Israel on Wednesday accused Iran of “environmental terrorism” after a devastating oil spill off its Mediterranean coast it said was perpetrated by a Libyan-flagged ship that set sail from Iran.
Storms last month washed tonnes of sticky tar ashore along Israel’s entire Mediterranean coastline, staining 160 kilometres (96 miles) of beach from its borders with the Gaza Strip to Lebanon.
“A Libyan-flagged pirate ship that departed from Iran was responsible,” Israel’s environment protection minister Gila Gamliel said on Twitter.
“Iran is waging terrorism by harming the environment,” she said, calling the spill “not just an environmental crime but environmental terrorism.”
Israel's Minister of Environmental Protection: "Iran is not only waging terrorism by nuclear weapons or by trying to establishing itself on our borders. Iran is waging terrorism by harming the environment. Our fight against pollution and harm to the environment crosses borders."
— Emanuel (Mannie) Fabian (@manniefabian) March 3, 2021
Gamliel is a staunch ally of Prime Minister Benjamin Netanyahu, whose hardline stance against Iran is a key part of his re-election campaign ahead of polls later this month. Israeli public broadcaster Kan, citing anonymous sources, said the intelligence community did not share the minister’s assessment.
Gamliel told reporters that the ship responsible had “entered Israel’s exclusive economic zone and deliberately polluted” the waters. “Our long arm will reach anyone who harms our nature, our sea or our coasts,” Gamliel warned.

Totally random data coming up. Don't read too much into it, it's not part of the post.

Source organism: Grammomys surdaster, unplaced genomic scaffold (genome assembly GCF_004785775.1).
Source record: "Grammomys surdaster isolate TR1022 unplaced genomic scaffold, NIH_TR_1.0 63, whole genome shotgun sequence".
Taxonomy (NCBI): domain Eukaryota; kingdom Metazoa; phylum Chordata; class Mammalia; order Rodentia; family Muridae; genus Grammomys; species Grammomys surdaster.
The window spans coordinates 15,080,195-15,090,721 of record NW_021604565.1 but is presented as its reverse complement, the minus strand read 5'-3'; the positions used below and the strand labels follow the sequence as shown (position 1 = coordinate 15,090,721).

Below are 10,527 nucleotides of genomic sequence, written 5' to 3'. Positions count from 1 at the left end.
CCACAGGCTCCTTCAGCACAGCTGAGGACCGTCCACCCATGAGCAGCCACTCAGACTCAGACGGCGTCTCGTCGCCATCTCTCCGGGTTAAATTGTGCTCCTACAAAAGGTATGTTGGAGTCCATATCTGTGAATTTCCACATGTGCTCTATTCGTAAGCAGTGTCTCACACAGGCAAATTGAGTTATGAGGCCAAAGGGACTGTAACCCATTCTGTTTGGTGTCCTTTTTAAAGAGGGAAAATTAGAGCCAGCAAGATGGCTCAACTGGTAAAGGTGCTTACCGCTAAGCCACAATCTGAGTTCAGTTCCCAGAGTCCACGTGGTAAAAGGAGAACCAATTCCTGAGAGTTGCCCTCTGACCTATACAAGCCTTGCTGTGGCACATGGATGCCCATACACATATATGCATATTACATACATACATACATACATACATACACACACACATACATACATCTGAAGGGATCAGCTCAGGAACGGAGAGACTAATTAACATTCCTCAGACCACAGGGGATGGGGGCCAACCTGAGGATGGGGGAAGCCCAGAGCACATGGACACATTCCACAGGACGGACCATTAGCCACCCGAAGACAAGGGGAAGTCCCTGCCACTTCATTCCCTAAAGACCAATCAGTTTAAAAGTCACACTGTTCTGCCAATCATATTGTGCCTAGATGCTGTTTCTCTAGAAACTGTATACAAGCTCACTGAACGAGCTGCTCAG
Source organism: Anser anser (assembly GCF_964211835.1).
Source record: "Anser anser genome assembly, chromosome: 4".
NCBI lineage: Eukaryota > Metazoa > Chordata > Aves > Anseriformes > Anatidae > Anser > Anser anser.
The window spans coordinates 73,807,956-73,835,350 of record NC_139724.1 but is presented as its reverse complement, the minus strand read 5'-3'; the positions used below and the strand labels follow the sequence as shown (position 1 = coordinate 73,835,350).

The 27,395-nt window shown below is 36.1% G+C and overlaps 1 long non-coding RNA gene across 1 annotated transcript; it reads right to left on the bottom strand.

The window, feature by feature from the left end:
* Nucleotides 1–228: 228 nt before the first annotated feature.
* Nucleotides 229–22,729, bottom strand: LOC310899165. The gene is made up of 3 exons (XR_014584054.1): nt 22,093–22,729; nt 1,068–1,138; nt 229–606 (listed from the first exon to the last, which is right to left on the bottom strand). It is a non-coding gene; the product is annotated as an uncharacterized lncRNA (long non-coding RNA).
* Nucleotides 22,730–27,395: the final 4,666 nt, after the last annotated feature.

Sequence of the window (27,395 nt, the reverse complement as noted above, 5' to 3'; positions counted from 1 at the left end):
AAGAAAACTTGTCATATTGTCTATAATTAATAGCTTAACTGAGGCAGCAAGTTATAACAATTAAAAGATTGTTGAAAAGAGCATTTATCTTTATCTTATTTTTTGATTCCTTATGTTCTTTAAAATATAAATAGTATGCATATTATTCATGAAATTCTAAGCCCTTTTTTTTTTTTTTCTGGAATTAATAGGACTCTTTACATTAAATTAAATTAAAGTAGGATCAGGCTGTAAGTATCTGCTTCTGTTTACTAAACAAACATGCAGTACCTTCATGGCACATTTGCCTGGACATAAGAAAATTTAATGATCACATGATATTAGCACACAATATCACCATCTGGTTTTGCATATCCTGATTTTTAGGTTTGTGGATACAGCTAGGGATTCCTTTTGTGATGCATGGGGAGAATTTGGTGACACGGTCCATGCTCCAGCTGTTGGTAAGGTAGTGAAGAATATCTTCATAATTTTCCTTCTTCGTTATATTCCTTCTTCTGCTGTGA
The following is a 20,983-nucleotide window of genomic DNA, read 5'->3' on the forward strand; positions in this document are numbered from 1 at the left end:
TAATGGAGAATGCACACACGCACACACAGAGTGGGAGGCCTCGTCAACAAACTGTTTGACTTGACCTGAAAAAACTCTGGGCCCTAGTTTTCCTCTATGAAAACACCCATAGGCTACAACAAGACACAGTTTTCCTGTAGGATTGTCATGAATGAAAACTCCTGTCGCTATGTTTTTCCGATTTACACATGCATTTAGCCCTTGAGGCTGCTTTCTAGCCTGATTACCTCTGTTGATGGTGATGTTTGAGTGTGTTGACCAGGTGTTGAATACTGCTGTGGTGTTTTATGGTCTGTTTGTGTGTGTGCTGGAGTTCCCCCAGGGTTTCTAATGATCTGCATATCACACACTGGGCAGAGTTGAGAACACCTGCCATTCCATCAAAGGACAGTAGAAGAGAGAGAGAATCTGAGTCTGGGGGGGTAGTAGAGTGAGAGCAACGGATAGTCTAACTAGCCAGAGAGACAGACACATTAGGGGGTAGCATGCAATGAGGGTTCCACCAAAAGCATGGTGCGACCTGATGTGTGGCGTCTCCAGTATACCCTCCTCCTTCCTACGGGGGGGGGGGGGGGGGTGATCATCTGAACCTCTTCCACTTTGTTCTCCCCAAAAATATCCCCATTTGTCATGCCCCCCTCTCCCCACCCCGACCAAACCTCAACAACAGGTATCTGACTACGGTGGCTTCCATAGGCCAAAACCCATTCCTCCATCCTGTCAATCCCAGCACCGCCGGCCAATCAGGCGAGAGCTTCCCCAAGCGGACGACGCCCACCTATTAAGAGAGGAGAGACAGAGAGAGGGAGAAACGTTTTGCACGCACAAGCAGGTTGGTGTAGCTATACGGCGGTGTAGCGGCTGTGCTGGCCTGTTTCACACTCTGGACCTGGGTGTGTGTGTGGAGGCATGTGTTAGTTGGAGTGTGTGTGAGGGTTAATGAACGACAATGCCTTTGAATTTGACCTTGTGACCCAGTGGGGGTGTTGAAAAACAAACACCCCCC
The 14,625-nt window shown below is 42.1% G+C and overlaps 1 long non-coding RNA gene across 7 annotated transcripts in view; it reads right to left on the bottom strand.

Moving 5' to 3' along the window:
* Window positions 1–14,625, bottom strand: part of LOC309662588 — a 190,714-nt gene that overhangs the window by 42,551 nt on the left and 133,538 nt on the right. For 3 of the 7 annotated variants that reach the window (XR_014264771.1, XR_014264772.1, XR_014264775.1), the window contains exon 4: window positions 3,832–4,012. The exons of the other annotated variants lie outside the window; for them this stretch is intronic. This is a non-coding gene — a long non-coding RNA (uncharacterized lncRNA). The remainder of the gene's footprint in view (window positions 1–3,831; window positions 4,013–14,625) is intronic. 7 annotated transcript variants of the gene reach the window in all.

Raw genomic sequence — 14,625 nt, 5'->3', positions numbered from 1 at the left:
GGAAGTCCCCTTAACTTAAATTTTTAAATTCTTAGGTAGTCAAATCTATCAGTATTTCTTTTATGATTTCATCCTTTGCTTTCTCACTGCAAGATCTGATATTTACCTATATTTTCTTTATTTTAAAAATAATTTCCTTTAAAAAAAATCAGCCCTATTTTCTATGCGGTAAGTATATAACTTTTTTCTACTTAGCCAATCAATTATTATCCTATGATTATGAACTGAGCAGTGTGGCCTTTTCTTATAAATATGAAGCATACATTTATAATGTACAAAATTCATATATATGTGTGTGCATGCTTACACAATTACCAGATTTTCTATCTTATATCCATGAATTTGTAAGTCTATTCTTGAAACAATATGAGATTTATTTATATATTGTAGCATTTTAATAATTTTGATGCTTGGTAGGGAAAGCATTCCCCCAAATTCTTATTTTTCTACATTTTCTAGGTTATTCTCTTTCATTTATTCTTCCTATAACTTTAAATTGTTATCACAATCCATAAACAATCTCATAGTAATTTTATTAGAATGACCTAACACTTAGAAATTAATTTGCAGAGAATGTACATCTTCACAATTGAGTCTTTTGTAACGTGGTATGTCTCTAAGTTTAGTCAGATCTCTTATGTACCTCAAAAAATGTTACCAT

The accusation comes after the Jewish state accused Iran of a recent attack late last month on an Israeli-owned ship in the Gulf Oman, further raising tensions between the arch foes. Iran has denied any role in the explosion that hit the MV Helios Ray, leaving two holes in its side but causing no casualties.
The latest escalation between the arch-rivals also comes as the international community tries to salvage the troubled 2015 nuclear deal with Iran. Israel has declared last month’s oil spill as one of its worst ecological disasters in recent history.
Volunteers have teamed up with authorities to clean the beaches, while officials from the environmental protection ministry launched an investigation into the source of the spill.
Workers, including soldiers on loan from the army, are trying to scoop up the tar debris before warmer weather makes the sticky oil diffuse into the sand.
Oil also washed up on southern Lebanon, where thick tar balls hit a swathe of coastline which includes some of the country’s best-preserved beaches.
The area includes a maritime reserve which hosts a nesting site for turtles which usually appear later in the year.
As well as endangered loggerhead and green sea turtles, the beach provides shelter for the Arabian spiny mouse.
Mask-clad volunteers and members of the civil defence have been sifting blobs of tar out of sand on the beach of the Tyre Coast Nature Reserve.
Mouin Hamze, the head of Lebanon’s National Council for Scientific Research, last week said he feared the oil pollution could continue washing up on Lebanese shores for up to three months.
AFP with additional input by GVS News Desk